"There were a couple of clubs you could go to would, would run a tab – spot you some hamburgers and a pitcher of beer to eat and write some songs and get some place to play. It's not that way now ; there’s no free hamburgers that I know anymore," he smiles. "And, you know, you get one or two shots nowadays when you come in. When I made my first album in 1978, Warner Brothers records actually said to me, 'well, you know, we’ll put your record out and pay for you to go on the road, and we’ll figure out who your audience is and maybe we’ll put out a single.' Nowadays, you’ll arrive there, they give you one shot at maybe a single, and if it doesn’t catch on they move onto the next person," he observes.
"Songwriting in 1972 was less about making money and more about finding your voice – finding the poetry – finding a way to do it that may come to a level of a Van Zant or a Guy Clark or a Mickey Newberry or a Kris Kristofferson," Crowell continues. "No thought to what the earning power of any given song was – we all assumed if we wrote a good song, the money would come in the mail – and it did. Whereas now it whatever you write has gotta earn that money pretty quickly. If it doesn’t, the shelf life of songwriting is very short.
"Because of my methodology and my sensibilities to write songs I’m not very comfortable with the notion to rush in any creative endeavor," he admits. "But there are those who are very good at it, and my hat's off to them."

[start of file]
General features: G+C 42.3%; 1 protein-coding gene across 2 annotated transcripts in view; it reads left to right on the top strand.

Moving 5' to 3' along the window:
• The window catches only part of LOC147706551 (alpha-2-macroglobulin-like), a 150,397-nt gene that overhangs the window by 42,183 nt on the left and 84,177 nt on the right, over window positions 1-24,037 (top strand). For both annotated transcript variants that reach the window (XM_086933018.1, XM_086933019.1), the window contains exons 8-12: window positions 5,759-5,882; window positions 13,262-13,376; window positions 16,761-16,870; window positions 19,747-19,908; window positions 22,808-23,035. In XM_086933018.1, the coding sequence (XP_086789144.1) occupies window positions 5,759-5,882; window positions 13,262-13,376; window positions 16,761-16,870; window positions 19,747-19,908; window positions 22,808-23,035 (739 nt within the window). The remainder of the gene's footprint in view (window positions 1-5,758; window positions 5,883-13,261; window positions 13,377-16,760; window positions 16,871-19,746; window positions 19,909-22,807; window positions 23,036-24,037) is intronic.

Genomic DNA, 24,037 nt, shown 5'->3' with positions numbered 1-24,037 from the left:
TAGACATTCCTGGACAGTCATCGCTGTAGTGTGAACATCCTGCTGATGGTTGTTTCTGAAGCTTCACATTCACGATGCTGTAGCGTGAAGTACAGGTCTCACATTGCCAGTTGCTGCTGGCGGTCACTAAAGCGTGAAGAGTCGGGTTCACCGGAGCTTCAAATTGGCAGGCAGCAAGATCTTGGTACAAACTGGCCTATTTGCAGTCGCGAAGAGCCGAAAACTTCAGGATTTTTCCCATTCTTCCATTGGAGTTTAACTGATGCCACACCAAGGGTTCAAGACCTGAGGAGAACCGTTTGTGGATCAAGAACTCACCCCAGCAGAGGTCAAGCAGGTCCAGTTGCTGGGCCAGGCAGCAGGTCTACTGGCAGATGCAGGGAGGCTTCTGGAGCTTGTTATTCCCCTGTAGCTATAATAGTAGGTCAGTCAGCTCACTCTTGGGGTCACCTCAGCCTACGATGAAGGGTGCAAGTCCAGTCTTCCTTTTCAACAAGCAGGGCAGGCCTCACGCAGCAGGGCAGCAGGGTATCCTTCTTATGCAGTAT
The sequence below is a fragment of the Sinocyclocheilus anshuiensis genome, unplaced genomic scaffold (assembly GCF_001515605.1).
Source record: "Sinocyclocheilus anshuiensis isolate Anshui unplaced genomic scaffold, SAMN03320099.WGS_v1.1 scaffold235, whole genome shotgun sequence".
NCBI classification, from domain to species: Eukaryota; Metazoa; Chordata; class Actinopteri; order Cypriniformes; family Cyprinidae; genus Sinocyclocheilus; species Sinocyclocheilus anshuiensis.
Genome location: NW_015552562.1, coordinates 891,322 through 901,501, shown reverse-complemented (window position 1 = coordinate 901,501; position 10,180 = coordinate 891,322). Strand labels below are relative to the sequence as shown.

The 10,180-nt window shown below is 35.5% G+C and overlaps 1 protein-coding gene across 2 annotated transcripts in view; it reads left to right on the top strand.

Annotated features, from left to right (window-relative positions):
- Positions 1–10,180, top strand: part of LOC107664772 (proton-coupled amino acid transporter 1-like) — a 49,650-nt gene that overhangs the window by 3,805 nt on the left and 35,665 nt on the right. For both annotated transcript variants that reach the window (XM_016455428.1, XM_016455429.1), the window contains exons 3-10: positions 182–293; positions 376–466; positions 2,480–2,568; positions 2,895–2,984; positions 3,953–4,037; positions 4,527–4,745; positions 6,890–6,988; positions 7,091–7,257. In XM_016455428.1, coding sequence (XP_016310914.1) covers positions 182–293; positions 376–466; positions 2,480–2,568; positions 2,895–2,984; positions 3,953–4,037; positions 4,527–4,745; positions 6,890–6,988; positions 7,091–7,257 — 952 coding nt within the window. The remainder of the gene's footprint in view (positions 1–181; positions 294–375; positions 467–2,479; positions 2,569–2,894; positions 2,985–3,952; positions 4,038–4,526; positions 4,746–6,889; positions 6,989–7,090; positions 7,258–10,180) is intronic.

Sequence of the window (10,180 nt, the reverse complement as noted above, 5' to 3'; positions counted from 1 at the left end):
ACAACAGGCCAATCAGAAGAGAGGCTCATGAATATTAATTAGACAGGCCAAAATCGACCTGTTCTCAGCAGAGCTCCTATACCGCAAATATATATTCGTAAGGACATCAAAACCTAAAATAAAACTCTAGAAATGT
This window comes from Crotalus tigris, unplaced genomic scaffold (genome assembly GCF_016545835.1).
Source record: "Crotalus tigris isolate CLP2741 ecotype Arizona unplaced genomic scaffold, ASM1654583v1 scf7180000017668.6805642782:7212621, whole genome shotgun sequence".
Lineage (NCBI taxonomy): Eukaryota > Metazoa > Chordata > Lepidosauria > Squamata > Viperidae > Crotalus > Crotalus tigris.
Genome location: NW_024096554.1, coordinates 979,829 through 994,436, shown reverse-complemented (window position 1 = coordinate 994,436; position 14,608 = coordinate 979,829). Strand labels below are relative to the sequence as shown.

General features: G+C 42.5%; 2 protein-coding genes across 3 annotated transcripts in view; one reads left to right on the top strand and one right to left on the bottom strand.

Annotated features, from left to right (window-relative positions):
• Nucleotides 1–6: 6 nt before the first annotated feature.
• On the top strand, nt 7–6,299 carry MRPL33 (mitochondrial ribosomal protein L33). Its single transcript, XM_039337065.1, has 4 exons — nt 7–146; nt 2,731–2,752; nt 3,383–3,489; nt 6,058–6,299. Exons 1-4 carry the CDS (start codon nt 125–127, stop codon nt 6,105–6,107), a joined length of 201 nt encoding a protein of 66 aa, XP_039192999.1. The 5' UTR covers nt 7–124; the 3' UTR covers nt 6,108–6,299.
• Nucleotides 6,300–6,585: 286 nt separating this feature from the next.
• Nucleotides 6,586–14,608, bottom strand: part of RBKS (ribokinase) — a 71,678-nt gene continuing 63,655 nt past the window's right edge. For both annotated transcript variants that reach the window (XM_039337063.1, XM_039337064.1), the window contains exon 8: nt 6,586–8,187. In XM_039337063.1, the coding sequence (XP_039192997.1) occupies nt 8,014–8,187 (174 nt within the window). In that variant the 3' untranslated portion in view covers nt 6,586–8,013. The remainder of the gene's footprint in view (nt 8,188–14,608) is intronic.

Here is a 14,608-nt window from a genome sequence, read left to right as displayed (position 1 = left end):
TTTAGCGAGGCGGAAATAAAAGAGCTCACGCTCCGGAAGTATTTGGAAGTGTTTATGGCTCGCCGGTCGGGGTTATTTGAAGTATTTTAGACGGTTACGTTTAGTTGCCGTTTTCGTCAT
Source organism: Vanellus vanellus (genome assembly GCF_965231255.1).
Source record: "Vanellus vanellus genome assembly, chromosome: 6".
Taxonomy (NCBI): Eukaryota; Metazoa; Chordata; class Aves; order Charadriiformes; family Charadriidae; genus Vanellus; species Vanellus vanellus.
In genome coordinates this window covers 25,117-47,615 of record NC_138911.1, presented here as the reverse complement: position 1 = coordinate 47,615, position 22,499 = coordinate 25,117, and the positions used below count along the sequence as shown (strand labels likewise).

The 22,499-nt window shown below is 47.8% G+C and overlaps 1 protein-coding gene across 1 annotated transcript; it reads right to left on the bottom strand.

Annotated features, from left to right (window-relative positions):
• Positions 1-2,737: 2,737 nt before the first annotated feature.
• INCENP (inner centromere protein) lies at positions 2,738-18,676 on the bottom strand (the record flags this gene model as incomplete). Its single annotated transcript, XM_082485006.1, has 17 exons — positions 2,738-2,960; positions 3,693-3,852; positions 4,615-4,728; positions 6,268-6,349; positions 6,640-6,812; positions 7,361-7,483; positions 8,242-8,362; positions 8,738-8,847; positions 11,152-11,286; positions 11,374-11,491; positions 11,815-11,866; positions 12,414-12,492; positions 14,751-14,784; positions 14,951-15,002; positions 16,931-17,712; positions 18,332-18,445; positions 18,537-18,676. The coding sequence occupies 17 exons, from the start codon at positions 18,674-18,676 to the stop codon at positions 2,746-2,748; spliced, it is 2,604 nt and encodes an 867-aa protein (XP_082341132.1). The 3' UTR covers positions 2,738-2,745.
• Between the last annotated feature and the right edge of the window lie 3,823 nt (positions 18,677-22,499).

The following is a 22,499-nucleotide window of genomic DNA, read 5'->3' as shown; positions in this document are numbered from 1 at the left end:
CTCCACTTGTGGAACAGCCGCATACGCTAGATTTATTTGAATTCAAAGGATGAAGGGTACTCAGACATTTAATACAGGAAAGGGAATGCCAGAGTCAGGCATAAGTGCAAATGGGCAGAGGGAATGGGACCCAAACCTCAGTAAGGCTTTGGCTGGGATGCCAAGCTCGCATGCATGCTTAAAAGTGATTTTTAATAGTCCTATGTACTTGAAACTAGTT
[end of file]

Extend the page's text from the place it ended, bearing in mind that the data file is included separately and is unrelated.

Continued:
When asked what advice he has for younger artists hoping for a career as enduring and successful as his own, Crowell is again understated and humble. "Someone once said to me when I was a young man said, 'Look. you’re talented – you can pursue stardom. It’s a good thing. There’s nothing wrong with stardom. Or you could pursue artistry. Stardom is fleeting --- the shelf life could be short it could be long.
"It just so happened the person that was telling me that, at that time, was an artist," he notes. "Somebody I admired very much. And I said, I want to be an artist...I’m going to dedicate myself to the process of realizing I want to be an artist.
"And I think I’ve done that," he concludes. "I think my 15 minutes of stardom happened 20 years ago – and, to be honest, was not as fulfilling as the notion right now that I’m getting better at what I do. Certainly better at what I do now than I was in that 15 minutes in the spotlight. So the artist path was the right one for me"